What happens when an over 225-year-old firearms manufacturer builds a rifle using what has become one of the hottest modern cartridges? The Sauer S100 Fieldshoot, that’s what. This is a match-meets-target-meets-hunting rifle.  It’s fully customizable, eye-catching, and chambered in the 6.5 Precision Rifle Cartridge (PRC). It’s fast, flat, and accurate – What’s not to like? Guns.com gets the details. 
 

The Sauer S100 Fieldshoot

 

The Fieldshoot guarantees not a three-shot MOA like most rifles, but rather it comes with a five-shot MOA promise. Accuracy comes first with this rifle, especially when chambered in 6.5 PRC. (Photo: Kristin Alberts/Guns.com)


The J.P. Sauer & Sohn Model 100 series of bolt-action rifles is not new. But several of its variants are, and what really reaches out and grabs shooters shopping for a new rifle is the appearance of the Fieldshoot. That laminated beechwood stock, finished with dark oil, features major-league adjustability on a non-synthetic stock. Partner that with its availability in not only .223 Remington, .243 Winchester, .308 Winchester, 6.5x55, but also 6.5 Creedmoor and 6.5 PRC, and all eyes are peeled. 

The Fieldshoot, based on its weighty build, is considered a target, competition, and varmint rifle. Although, some of the available calibers are more than capable on larger game. There’s a 24-inch match-grade, hammer-forged barrel with a 0.87-inch taper built for precision shooting. The double-stack magazine holds either four or five rounds, depending on caliber.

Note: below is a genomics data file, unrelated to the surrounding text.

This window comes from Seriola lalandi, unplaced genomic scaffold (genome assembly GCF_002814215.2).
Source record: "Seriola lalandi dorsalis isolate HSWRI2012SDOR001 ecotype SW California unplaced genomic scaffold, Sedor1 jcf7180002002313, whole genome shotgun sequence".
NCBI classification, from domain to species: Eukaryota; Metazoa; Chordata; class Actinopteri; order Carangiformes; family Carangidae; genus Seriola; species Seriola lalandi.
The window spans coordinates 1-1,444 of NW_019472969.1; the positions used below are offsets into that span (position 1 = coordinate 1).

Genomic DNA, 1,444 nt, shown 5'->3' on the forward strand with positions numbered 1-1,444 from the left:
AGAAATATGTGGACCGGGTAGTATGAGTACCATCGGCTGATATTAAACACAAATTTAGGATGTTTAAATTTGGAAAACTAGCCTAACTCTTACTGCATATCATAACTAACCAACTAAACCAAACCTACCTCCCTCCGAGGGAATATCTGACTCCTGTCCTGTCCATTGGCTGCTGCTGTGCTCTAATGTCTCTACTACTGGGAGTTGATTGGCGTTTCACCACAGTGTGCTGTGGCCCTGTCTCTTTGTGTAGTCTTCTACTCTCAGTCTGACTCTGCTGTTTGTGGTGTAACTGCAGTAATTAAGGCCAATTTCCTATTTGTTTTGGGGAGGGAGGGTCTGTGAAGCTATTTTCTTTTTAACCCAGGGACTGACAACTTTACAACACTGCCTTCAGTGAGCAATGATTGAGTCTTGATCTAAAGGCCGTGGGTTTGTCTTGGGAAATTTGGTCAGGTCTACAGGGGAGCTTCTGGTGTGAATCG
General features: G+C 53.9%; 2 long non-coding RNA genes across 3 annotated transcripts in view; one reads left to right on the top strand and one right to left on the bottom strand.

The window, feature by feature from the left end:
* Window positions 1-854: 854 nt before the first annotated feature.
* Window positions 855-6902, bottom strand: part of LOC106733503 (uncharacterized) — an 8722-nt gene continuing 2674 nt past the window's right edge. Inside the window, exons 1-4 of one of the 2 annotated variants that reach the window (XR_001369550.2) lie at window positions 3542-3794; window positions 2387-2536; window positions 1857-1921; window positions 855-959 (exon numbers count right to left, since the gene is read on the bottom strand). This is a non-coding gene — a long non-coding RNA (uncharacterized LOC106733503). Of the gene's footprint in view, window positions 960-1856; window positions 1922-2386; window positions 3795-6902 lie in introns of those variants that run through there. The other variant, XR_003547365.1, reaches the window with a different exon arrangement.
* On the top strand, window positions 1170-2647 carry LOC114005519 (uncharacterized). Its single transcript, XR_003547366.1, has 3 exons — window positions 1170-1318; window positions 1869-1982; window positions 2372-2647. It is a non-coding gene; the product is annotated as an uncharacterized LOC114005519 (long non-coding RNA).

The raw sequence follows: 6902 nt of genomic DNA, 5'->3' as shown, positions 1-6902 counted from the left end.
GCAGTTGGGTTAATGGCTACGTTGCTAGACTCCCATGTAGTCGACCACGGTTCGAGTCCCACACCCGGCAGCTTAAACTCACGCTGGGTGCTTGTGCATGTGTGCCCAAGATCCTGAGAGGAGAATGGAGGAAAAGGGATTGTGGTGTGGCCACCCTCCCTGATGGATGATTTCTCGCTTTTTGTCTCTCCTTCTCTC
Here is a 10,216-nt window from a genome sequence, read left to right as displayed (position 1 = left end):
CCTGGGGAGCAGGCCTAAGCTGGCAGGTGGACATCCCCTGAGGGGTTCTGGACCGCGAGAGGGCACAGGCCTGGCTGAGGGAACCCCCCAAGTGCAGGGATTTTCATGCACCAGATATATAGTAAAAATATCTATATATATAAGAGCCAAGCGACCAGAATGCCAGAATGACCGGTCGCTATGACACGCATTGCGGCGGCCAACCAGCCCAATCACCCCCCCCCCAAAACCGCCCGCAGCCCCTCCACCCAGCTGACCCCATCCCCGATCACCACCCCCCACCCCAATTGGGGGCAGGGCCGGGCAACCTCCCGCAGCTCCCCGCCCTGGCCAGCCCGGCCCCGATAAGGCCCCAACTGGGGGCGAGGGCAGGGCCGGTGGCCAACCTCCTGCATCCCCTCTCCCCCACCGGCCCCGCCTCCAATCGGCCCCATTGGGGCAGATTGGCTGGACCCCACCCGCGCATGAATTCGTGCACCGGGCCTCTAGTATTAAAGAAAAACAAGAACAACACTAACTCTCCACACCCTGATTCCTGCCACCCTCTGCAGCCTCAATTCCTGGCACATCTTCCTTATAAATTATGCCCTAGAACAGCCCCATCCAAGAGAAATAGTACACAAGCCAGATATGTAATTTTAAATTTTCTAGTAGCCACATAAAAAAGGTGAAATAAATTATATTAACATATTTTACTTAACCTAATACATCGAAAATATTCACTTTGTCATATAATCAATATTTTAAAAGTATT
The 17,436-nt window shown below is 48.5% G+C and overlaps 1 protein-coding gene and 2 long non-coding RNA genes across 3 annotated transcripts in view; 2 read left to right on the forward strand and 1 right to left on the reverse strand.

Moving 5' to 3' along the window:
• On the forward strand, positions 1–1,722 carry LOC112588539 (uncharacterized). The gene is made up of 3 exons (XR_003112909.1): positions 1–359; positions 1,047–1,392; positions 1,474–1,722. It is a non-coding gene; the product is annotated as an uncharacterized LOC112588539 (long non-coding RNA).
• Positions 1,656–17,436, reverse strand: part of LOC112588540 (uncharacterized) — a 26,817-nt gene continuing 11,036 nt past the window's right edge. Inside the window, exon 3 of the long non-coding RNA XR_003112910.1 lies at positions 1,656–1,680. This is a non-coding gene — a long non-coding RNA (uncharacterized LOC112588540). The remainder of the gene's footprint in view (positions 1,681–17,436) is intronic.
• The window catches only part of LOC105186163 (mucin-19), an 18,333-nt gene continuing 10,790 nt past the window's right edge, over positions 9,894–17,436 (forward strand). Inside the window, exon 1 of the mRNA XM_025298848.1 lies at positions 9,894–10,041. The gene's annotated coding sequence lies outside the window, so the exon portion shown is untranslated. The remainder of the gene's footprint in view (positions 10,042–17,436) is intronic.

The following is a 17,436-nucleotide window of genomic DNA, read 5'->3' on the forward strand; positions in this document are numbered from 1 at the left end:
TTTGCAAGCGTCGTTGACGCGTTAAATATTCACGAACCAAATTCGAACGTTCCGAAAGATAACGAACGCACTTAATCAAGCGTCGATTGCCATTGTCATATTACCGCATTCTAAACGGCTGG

The single-stage trigger is adjustable from 2.2 to 4.2 pounds and breaks with exceptional regularity on our Lyman digital pull gauge at just under 3 pounds. Of special interest, the S100 Fieldshoot is fitted with twin ejectors that are intended to expel spent casings low (away from the scope) and with authority. The Fieldshoot carries a $1500 MSRP. But the crazy thing is that real-world prices have seen these fine rifles selling online just over a grand before the pandemic pandemonium. That’s a heckuva lot of rifle for the price. 
 

6.5 PRC Chambering
 

The Sauer S100 Fieldshoot, with its threaded barrel, is available in both classic and the ultra-modern calibers, including .223 Rem, .243 Win, .308 Win, 6.5x55SE, 6.5 Creedmoor, and 6.5 PRC. (Photo: Kristin Alberts/Guns.com)


To fully appreciate our test rifle, we must delve into the cartridge as well as the firearm. German gunmaker Sauer worked with ammunition specialist Hornady to chamber a rifle in Hornady’s proprietary 6.5 PRC, and our test rifle is our first time working at length with the round. 

The 6.5 PRC was developed for competition match shooting but works well for longer-range hunting. It functions in short and medium-length actions. Current options from Hornady include both Match and Precision Hunter. Per Hornady’s Communications Manager Neal Emery, shooters should “think of it as the big brother to your 6.5 Creedmoor. You’re looking at 200+ FPS velocity advantage … built from the ground up for those long, heavy, high-performance bullets.” We know the 6.5 PRC chambering was built to perform, and the Sauer S100 Fieldshoot gave it the perfect platform to excel – and that it does. 
 

Field Work
 

The Fieldshoot, weighing 9.6 pounds bare, is considered a target, competition, and varmint rifle, though some of the calibers available are capable on larger game. (Photo: Kristin Alberts/Guns.com)


While the Sauer Fieldshoot wears one of the most unique-looking stocks, that wild design makes it one of the most adjustable on a bolt-action hunting rifle. There’s a synthetic cheekpiece and customizable buttpad system, built for customization and comfort. The curved rubberized recoil pad hugs the shoulder.  

Sauer uses what they call EverRest action bedding paired with a free-float barrel to drive accuracy. If this rifle weren’t so heavy, I’d carry it on just about every hunt. The Fieldshoot proved to be the perfect companion for the ½ miles walk to our luxury Whitetail hunting stand, where the rifle could rest on a sill. At 9.6 pounds bare and almost 12-pounds decked out, this is no backcountry rifle – though there are other Sauer models that could fit that need.